When do you have to say “no?”
I have to say “no” if it’s something that my family doesn’t want me to do. Plain and simple. Whether I’m going to be away for something important… or it’s a campaign that they don’t feel comfortable with me working on.
Any hard lessons you learned as a freelancer that you swore you’d never repeat?
I think working as an entrepreneur is all about trial and error. Some things work and some things don’t. You’ll never know if you don’t try. I’ve had some misses and some hits throughout the years, but if I never tried something… would never have known.
The best is being able to share the hard lessons with others. There’s always got to be a first to do something, and if you can help someone else out along the way, even better.
As a freelancer, how do you avoid the peaks and valleys to ensure it never gets slow?
This is the toughest. When it’s slow, that’s usually when I’m head down pitching out ideas like a crazy lady or coming up with additional ideas for my businesses.
Looking to the future, what changes in the influencer industry concern you most right now?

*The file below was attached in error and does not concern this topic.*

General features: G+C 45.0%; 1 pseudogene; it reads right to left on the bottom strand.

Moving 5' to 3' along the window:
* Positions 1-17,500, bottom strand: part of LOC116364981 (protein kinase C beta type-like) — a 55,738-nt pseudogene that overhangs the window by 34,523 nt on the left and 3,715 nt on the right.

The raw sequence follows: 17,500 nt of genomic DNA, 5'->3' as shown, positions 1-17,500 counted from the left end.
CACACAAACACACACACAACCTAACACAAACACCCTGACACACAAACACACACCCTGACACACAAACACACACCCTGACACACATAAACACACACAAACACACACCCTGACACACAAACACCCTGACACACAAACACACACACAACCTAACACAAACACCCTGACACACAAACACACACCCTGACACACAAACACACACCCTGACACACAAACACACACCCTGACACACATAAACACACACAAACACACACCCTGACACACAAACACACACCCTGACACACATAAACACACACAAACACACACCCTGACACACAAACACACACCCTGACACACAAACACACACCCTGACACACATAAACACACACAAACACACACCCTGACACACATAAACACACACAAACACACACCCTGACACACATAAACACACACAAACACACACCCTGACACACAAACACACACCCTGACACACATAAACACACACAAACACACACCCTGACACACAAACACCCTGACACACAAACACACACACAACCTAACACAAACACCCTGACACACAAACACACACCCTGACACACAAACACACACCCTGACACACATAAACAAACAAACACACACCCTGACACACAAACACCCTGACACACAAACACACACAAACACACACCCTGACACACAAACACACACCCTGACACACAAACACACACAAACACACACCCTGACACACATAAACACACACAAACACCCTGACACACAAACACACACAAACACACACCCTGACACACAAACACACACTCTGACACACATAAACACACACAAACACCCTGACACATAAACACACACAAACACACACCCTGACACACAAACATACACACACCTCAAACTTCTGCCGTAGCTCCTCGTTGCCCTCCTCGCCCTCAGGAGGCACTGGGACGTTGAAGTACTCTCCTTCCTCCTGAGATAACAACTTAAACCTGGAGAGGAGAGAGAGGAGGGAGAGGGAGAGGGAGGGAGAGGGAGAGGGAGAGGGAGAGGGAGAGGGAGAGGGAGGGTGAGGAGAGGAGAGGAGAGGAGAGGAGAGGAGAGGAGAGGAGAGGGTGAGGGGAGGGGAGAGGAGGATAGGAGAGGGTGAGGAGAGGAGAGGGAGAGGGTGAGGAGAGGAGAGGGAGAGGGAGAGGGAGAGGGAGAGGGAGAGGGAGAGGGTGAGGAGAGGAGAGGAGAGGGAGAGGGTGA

I think it’s just an ever-changing space. You need to be able to adapt as an influencer. You can’t put all your eggs in one basket. You need to be everywhere and try everything.
When I started – blogging was the only thing we could do. Now there’s Instagram and Twitter and Facebook and YouTube and Pinterest… You need to be present on them all. Making sure you’re covered in every space is key. You never know when something is going to change or go away. You need to always be ready for that.
Finish this sentence: The best thing about the freelance life is that it _____________.
The best thing about the freelance life is that it affords me the chance to be who I want to be.